Business Continuity for HIM Professionals During Coronavirus Epidemic
Created 04/05/2020 at 02:57 PM
COVID-19 has created many unique challenges for HIM Professionals in how to maintain business continuity in an ever changing environment. While continuity planning is not one-size-fits-all, there are many shared aspects that can be addressed with technology to ensure a seamless transition to Work From Home for HIM.
Key things to consider and plan for:
- Patient access
- Processes that need to stay on-site
It is important to maintain patient access through the entire process. AHIMA has provided guidance to discontinue patient walk-ins (here) which requires creative ways to assist patients.
- hXe is an ideal solution for maintaining patient access because it allows patients to create their request online, digitally and submit to your facility. It's extremely user friendly, even for the technology challenged.
- Outside of hXe, provide convenient methods for completing a form and submitting it to your office. Keep in mind many do not have access to a printer or way to scan or fax the request back to you (hXe solves these challenges).
- Create signs and voicemail prompts to inform and educate patients
- Focus on maintaining short turnarounds (less than a day if possible) to minimize inconvenience for patients.
Who Should Work From Home
One of the primary motivations for moving staff to Work from Home should be risk mitigation. COVID-19 is proving to be highly contagious and it's not clear how contagious it is when staff are not displaying symptoms, although growing evidence suggests it can spread this way. Moving staff remote reduces the chance of a single person causing the entire department to be quarantined. We have already experienced this first hand and it's much better to have planned for this ahead of time than need to implement it while staff is starting quarantine that day.
For staff that will stay on-site, you may want to consider moving them to separate areas of the department and impressing upon them the need to minimize contact with others in the department.
Depending on your telephone setup, here are a few suggested solutions:
- Ask IT if they have the ability to deploy softphones (software phones that run on a user's computer). This is the ideal solution and allows employees to work seamlessly from home.
- In the absence of the above, temporarily subscribe to a Virtual Office solution like 8x8 which will let you setup a remote telephone system that can be deployed onto each user's workstation or mobile phone. Individual extensions can be forwarded to each users' new extension. Main lines can be forwarded to a new ring group.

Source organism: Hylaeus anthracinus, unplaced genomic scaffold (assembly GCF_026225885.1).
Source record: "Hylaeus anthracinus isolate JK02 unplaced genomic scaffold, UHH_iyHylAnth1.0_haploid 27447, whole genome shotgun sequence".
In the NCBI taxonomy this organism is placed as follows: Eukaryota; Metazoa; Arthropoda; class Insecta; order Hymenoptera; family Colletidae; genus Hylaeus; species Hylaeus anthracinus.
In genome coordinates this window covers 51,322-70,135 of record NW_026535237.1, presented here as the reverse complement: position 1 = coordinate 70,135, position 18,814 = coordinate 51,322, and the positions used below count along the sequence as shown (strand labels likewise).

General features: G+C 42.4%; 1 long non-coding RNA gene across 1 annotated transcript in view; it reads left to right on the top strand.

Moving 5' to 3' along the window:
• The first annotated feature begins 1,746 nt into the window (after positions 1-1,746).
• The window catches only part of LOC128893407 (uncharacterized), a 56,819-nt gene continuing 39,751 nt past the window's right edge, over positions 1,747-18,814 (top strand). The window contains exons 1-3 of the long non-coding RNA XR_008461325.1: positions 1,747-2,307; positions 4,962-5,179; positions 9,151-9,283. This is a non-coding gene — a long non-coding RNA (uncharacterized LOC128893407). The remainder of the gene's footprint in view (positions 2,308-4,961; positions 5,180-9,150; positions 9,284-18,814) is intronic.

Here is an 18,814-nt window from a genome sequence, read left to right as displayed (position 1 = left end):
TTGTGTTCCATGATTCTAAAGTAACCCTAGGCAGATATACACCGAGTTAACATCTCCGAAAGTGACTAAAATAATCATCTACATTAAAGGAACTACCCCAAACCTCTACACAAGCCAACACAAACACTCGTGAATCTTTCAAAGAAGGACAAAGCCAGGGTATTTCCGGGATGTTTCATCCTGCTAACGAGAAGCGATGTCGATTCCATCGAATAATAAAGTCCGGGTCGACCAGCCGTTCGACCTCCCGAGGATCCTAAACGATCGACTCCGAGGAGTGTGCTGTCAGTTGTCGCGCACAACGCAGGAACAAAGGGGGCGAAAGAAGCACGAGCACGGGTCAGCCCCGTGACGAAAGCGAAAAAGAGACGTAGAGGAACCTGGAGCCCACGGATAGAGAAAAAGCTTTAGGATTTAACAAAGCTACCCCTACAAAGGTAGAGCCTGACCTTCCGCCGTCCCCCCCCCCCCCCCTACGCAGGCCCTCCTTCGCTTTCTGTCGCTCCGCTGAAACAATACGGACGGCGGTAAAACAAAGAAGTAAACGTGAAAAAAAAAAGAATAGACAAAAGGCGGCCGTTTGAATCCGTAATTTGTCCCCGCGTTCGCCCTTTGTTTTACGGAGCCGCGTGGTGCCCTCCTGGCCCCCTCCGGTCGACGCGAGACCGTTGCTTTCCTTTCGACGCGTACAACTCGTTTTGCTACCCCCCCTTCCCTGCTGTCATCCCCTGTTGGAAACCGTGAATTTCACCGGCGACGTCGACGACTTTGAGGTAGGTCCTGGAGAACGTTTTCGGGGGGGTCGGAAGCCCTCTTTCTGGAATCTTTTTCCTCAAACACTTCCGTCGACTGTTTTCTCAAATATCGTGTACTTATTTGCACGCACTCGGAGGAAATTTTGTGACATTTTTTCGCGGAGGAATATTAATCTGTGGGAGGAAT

- Setup voicemail to email, including a telephone prompt that explains due to the current circumstances, please leave a message and staff will contact you back with XX time. If staff will use personal phones, they should block their number for outbound calls.
- Identify if physical fax machines can be forwarded to inbound electronic fax queues (e.g. Rightfax). From there, have RightFax distribute to an email group or to a share folder. Fax machines can either be forwarded to the new number on the machine itself or at telecoms level (preferred). This is transparent to the outside world.
- Either rely on the on-site staff to scan and distribute incoming mail to the remainder of the team; or,
- Assign staff a schedule to go on-site for a short period of time to scan mail into a share drive for the remainder of the team to access.
How will your users connect? Citrix, VPN or remotely connect to their existing workstations? Citrix provides a secure environment for them to work inside, but can provide challenges if all of their applications are not available. VPN will generally required a company provisioned laptop or desktop due to security concerns.
- If your facility is running low on equipment, the most common solution is to allow users to take their workstation home and use VPN.
- Relying on users' personal computers should be avoided at all costs. While the resources within the network can be secured with Citrix and other remote connectivity, users' personal computers may have malware and/or keyloggers that record how to connect to those resources.
- If there is an equipment shortage and IT does not want workstations brought home, another solution may be Chromebooks which are cheap and well suited for remote connectivity needs.